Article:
What led you to pursuing social justice full time? Where did you get your start?
In my long view of my life growing up, and then being an activist as a teenager and as a college student, I think I had always seen social action being the thing I would like to do. I don’t know that I was aware that you could do it as a profession, though. I always thought that you needed to have a “real” job and then do social activism or campaign work as your side volunteer thing. At some point working in the private sector, I kind of became aware that you could make social justice the primary focus of what you do every day. So I decided to leave my job and look for a new one specifically in social justice, and I ended up at JCA.”
How did you get involved with the Jewish Community Action?
I don’t think I was aware that there even was this organization that was organizing specifically Jews around racial and economic justice. When I read the job ad, I thought, “Oh my god, I have to get the job.”
Why is it important to promote Jewish action in racial and economic justice issues during a time when these topics dominate news media?
I think that as Jews, we have a combination of a textual and also a historic commitment to civil rights. We also have a tremendous amount of privilege here in this country today. So I think that we have this understanding and this empathy with oppression but we also have tremendous power now to take action on behalf of people who are facing more direct oppression at the moment.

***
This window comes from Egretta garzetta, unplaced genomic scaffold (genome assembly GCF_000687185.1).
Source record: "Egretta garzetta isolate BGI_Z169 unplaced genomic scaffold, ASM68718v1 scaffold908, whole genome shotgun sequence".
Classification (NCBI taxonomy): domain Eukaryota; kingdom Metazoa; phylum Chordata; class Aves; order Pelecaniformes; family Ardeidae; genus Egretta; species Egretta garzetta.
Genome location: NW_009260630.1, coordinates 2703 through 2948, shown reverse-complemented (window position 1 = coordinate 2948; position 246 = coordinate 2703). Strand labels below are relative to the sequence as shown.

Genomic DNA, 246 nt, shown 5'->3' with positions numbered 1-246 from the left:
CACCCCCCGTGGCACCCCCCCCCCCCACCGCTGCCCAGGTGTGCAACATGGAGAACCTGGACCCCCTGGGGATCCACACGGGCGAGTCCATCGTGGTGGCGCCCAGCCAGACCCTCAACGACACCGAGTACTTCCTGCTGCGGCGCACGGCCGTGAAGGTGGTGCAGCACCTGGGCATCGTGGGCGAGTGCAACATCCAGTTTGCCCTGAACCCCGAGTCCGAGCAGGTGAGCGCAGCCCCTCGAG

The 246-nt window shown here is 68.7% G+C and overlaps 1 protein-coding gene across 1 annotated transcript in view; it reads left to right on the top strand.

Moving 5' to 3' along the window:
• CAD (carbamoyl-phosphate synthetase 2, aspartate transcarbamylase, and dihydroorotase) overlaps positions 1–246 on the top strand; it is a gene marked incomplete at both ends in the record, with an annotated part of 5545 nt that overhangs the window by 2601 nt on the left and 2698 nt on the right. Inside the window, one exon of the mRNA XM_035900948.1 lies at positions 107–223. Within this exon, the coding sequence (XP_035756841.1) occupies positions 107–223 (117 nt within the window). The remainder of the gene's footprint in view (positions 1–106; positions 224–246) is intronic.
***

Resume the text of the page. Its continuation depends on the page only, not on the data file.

How is social justice a Jewish issue?
From the minute we are born, we’re in a covenant to fix the world. I think it’s our fundamental inheritance that if we’re going to live Jewishly, truly living Jewishly means a commitment to social justice.
Why are you passionate about the work you do with the Jewish Community Action?
There’s a lot of things. My work is very serious, but I also enjoy it and I get to work with a lot of people who are really inspiring. It’s meaningful work because it actually works. I think that for me, as an organizer, there’s sometimes this question of, ‘So, what comes next?’ Sometimes, when you’re in a campaign, there’s a clear next action, and sometimes, you’re in a moment when you’re doing more base building and really what’s next is to build deeper relationships and have more challenging conversations. I think that more of that is necessary.
Favorite Jewish holiday?
I love Passover. I always host a lot of people, like my family and a lot of friends, who are not Jewish. We had 28 or 29 people last year.
Best Jewish food?
Goldenberg’s Peanut Chews.Click here to nominate your favorite TC Jew to be featured on our weekly Who the Folk?! series!